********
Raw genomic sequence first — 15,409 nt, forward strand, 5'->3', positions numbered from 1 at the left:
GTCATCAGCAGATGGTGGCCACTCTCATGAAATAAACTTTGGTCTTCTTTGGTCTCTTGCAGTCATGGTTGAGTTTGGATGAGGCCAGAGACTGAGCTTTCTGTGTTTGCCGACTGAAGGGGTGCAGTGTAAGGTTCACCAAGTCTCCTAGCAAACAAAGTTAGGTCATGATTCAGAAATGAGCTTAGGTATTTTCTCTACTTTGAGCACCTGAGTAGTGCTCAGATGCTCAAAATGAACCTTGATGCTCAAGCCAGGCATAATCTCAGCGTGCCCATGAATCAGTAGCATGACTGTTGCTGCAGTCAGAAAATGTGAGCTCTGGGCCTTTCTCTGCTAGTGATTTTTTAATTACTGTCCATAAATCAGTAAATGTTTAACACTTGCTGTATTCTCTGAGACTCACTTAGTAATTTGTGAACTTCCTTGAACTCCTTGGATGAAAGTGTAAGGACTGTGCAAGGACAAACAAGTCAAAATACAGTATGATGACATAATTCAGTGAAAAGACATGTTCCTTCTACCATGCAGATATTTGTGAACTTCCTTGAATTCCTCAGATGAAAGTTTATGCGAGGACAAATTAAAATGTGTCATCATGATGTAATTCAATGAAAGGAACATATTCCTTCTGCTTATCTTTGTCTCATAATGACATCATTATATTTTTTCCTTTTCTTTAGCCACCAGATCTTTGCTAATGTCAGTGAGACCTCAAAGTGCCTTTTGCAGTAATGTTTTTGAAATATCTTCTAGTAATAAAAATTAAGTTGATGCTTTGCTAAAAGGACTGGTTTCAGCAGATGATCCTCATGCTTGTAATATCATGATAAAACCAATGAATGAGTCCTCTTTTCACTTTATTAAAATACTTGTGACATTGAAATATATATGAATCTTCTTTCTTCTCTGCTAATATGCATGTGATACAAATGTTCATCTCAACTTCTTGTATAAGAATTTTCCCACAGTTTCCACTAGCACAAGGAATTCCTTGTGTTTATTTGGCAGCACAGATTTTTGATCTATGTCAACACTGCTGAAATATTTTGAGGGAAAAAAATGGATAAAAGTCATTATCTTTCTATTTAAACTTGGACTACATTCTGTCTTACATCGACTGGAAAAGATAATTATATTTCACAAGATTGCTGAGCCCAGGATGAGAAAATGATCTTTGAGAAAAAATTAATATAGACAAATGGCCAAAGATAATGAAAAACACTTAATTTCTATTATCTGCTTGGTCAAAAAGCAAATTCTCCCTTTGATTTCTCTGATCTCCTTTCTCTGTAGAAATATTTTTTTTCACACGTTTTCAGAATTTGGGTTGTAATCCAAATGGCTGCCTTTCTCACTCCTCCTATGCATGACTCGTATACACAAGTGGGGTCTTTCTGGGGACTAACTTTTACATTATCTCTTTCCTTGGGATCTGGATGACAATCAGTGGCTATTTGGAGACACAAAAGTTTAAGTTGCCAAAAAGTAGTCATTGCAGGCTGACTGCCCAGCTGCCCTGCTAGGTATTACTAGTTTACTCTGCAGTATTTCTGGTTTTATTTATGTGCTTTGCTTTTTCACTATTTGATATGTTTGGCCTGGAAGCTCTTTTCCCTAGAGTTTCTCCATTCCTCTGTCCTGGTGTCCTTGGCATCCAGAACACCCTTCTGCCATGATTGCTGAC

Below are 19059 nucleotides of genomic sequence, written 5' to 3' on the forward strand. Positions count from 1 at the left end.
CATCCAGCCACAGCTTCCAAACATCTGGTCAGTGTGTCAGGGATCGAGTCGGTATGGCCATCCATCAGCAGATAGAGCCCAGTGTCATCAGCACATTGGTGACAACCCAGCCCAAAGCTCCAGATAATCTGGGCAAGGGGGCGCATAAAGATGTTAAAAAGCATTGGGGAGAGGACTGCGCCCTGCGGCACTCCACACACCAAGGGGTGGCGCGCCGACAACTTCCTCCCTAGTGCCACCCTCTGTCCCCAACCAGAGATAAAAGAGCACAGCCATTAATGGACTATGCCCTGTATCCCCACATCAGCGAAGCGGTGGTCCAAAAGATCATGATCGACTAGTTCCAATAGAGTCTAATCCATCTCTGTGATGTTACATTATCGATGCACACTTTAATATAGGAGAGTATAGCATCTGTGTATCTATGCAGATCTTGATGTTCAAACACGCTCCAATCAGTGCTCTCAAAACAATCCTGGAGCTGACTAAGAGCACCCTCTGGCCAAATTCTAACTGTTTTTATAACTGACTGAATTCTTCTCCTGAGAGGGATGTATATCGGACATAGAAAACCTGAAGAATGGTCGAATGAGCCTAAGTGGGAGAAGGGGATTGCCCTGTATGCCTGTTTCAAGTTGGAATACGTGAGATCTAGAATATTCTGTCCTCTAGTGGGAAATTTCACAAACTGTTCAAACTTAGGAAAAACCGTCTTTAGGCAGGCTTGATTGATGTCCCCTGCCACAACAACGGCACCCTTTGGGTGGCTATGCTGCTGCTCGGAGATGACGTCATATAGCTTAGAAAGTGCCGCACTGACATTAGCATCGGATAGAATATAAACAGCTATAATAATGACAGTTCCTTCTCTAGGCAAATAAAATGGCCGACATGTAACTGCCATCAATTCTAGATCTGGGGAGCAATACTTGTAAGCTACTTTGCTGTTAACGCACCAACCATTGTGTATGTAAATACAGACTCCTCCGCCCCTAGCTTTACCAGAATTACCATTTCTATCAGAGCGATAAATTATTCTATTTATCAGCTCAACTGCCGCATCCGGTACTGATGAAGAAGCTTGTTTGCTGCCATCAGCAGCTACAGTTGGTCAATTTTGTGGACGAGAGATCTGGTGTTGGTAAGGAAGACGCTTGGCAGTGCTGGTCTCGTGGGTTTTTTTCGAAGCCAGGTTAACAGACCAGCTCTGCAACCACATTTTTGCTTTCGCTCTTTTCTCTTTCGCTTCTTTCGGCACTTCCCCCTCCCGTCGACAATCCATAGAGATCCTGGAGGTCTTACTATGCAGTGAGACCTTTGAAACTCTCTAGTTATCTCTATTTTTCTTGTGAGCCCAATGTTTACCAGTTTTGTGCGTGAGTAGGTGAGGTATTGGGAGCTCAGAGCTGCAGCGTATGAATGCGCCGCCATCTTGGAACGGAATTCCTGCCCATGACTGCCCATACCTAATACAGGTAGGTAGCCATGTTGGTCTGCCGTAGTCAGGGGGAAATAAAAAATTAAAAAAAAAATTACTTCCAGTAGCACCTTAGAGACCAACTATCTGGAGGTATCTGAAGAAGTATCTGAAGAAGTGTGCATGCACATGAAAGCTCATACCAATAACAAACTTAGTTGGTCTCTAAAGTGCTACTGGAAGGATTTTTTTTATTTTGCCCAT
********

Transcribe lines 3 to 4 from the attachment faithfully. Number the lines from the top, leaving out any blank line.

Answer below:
Below are 19059 nucleotides of genomic sequence, written 5' to 3' on the forward strand. Positions count from 1 at the left end.
CATCCAGCCACAGCTTCCAAACATCTGGTCAGTGTGTCAGGGATCGAGTCGGTATGGCCATCCATCAGCAGATAGAGCCCAGTGTCATCAGCACATTGGTGACAACCCAGCCCAAAGCTCCAGATAATCTGGGCAAGGGGGCGCATAAAGATGTTAAAAAGCATTGGGGAGAGGACTGCGCCCTGCGGCACTCCACACACCAAGGGGTGGCGCGCCGACAACTTCCTCCCTAGTGCCACCCTCTGTCCCCAACCAGAGATAAAAGAGCACAGCCATTAATGGACTATGCCCTGTATCCCCACATCAGCGAAGCGGTGGTCCAAAAGATCATGATCGACTAGTTCCAATAGAGTCTAATCCATCTCTGTGATGTTACATTATCGATGCACACTTTAATATAGGAGAGTATAGCATCTGTGTATCTATGCAGATCTTGATGTTCAAACACGCTCCAATCAGTGCTCTCAAAACAATCCTGGAGCTGACTAAGAGCACCCTCTGGCCAAATTCTAACTGTTTTTATAACTGACTGAATTCTTCTCCTGAGAGGGATGTATATCGGACATAGAAAACCTGAAGAATGGTCGAATGAGCCTAAGTGGGAGAAGGGGATTGCCCTGTATGCCTGTTTCAAGTTGGAATACGTGAGATCTAGAATATTCTGTCCTCTAGTGGGAAATTTCACAAACTGTTCAAACTTAGGAAAAACCGTCTTTAGGCAGGCTTGATTGATGTCCCCTGCCACAACAACGGCACCCTTTGGGTGGCTATGCTGCTGCTCGGAGATGACGTCATATAGCTTAGAAAGTGCCGCACTGACATTAGCATCGGATAGAATATAAACAGCTATAATAATGACAGTTCCTTCTCTAGGCAAATAAAATGGCCGACATGTAACTGCCATCAATTCTAGATCTGGGGAGCAATACTTGTAAGCTACTTTGCTGTTAACGCACCAACCATTGTGTATGTAAATACAGACTCCTCCGCCCCTAGCTTTACCAGAATTACCATTTCTATCAGAGCGATAAATTATTCTATTTATCAGCTCAACTGCCGCATCCGGTACTGATGAAGAAGCTTGTTTGCTGCCATCAGCAGCTACAGTTGGTCAATTTTGTGGACGAGAGATCTGGTGTTGGTAAGGAAGACGCTTGGCAGTGCTGGTCTCGTGGGTTTTTTTCGAAGCCAGGTTAACAGACCAGCTCTGCAACCACATTTTTGCTTTCGCTCTTTTCTCTTTCGCTTCTTTCGGCACTTCCCCCTCCCGTCGACAATCCATAGAGATCCTGGAGGTCTTACTATGCAGTGAGACCTTTGAAACTCTCTAGTTATCTCTATTTTTCTTGTGAGCCCAATGTTTACCAGTTTTGTGCGTGAGTAGGTGAGGTATTGGGAGCTCAGAGCTGCAGCGTATGAATGCGCCGCCATCTTGGAACGGAATTCCTGCCCATGACTGCCCATACCTAATACAGGTAGGTAGCCATGTTGGTCTGCCGTAGTCAGGGGGAAATAAAAAATTAAAAAAAAAATTACTTCCAGTAGCACCTTAGAGACCAACTATCTGGAGGTATCTGAAGAAGTATCTGAAGAAGTGTGCATGCACATGAAAGCTCATACCAATAACAAACTTAGTTGGTCTCTAAAGTGCTACTGGAAGGATTTTTTTTATTTTGCCCAT